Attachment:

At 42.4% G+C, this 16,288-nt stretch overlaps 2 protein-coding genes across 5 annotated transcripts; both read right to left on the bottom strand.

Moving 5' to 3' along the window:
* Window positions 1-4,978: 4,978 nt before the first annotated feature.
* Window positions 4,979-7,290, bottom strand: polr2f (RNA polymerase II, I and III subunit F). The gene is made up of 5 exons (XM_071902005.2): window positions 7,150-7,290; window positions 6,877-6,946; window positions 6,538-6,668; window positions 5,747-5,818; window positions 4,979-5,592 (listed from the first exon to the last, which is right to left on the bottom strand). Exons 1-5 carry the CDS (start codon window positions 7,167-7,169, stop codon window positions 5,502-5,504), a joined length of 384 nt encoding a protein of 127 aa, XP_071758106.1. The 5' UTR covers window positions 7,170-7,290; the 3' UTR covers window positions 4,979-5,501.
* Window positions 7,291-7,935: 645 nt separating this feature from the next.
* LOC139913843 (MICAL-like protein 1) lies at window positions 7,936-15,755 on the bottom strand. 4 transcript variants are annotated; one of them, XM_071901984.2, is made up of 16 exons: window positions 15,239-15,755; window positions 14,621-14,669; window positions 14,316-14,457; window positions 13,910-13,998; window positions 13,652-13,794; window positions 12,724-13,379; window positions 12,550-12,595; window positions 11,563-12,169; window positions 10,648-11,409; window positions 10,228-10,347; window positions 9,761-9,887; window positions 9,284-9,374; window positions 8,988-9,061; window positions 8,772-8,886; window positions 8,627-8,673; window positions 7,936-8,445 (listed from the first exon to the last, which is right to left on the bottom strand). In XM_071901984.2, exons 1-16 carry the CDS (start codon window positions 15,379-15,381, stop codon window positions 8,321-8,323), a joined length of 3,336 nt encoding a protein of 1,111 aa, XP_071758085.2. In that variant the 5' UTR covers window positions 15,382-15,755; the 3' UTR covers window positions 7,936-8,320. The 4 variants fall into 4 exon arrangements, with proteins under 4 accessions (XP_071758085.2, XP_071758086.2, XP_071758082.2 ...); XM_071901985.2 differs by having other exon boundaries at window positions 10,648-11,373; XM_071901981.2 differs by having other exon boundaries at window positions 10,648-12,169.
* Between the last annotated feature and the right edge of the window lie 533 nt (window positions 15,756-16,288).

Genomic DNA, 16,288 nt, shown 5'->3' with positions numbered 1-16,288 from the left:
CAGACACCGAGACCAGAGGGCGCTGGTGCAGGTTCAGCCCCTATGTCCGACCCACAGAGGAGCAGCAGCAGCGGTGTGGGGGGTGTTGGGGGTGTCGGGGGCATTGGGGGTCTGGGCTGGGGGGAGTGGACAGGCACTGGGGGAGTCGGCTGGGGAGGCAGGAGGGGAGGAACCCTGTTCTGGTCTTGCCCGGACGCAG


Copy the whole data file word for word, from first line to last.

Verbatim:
At 42.4% G+C, this 16,288-nt stretch overlaps 2 protein-coding genes across 5 annotated transcripts; both read right to left on the bottom strand.

Moving 5' to 3' along the window:
* Window positions 1-4,978: 4,978 nt before the first annotated feature.
* Window positions 4,979-7,290, bottom strand: polr2f (RNA polymerase II, I and III subunit F). The gene is made up of 5 exons (XM_071902005.2): window positions 7,150-7,290; window positions 6,877-6,946; window positions 6,538-6,668; window positions 5,747-5,818; window positions 4,979-5,592 (listed from the first exon to the last, which is right to left on the bottom strand). Exons 1-5 carry the CDS (start codon window positions 7,167-7,169, stop codon window positions 5,502-5,504), a joined length of 384 nt encoding a protein of 127 aa, XP_071758106.1. The 5' UTR covers window positions 7,170-7,290; the 3' UTR covers window positions 4,979-5,501.
* Window positions 7,291-7,935: 645 nt separating this feature from the next.
* LOC139913843 (MICAL-like protein 1) lies at window positions 7,936-15,755 on the bottom strand. 4 transcript variants are annotated; one of them, XM_071901984.2, is made up of 16 exons: window positions 15,239-15,755; window positions 14,621-14,669; window positions 14,316-14,457; window positions 13,910-13,998; window positions 13,652-13,794; window positions 12,724-13,379; window positions 12,550-12,595; window positions 11,563-12,169; window positions 10,648-11,409; window positions 10,228-10,347; window positions 9,761-9,887; window positions 9,284-9,374; window positions 8,988-9,061; window positions 8,772-8,886; window positions 8,627-8,673; window positions 7,936-8,445 (listed from the first exon to the last, which is right to left on the bottom strand). In XM_071901984.2, exons 1-16 carry the CDS (start codon window positions 15,379-15,381, stop codon window positions 8,321-8,323), a joined length of 3,336 nt encoding a protein of 1,111 aa, XP_071758085.2. In that variant the 5' UTR covers window positions 15,382-15,755; the 3' UTR covers window positions 7,936-8,320. The 4 variants fall into 4 exon arrangements, with proteins under 4 accessions (XP_071758085.2, XP_071758086.2, XP_071758082.2 ...); XM_071901985.2 differs by having other exon boundaries at window positions 10,648-11,373; XM_071901981.2 differs by having other exon boundaries at window positions 10,648-12,169.
* Between the last annotated feature and the right edge of the window lie 533 nt (window positions 15,756-16,288).

Genomic DNA, 16,288 nt, shown 5'->3' with positions numbered 1-16,288 from the left:
CAGACACCGAGACCAGAGGGCGCTGGTGCAGGTTCAGCCCCTATGTCCGACCCACAGAGGAGCAGCAGCAGCGGTGTGGGGGGTGTTGGGGGTGTCGGGGGCATTGGGGGTCTGGGCTGGGGGGAGTGGACAGGCACTGGGGGAGTCGGCTGGGGAGGCAGGAGGGGAGGAACCCTGTTCTGGTCTTGCCCGGACGCAG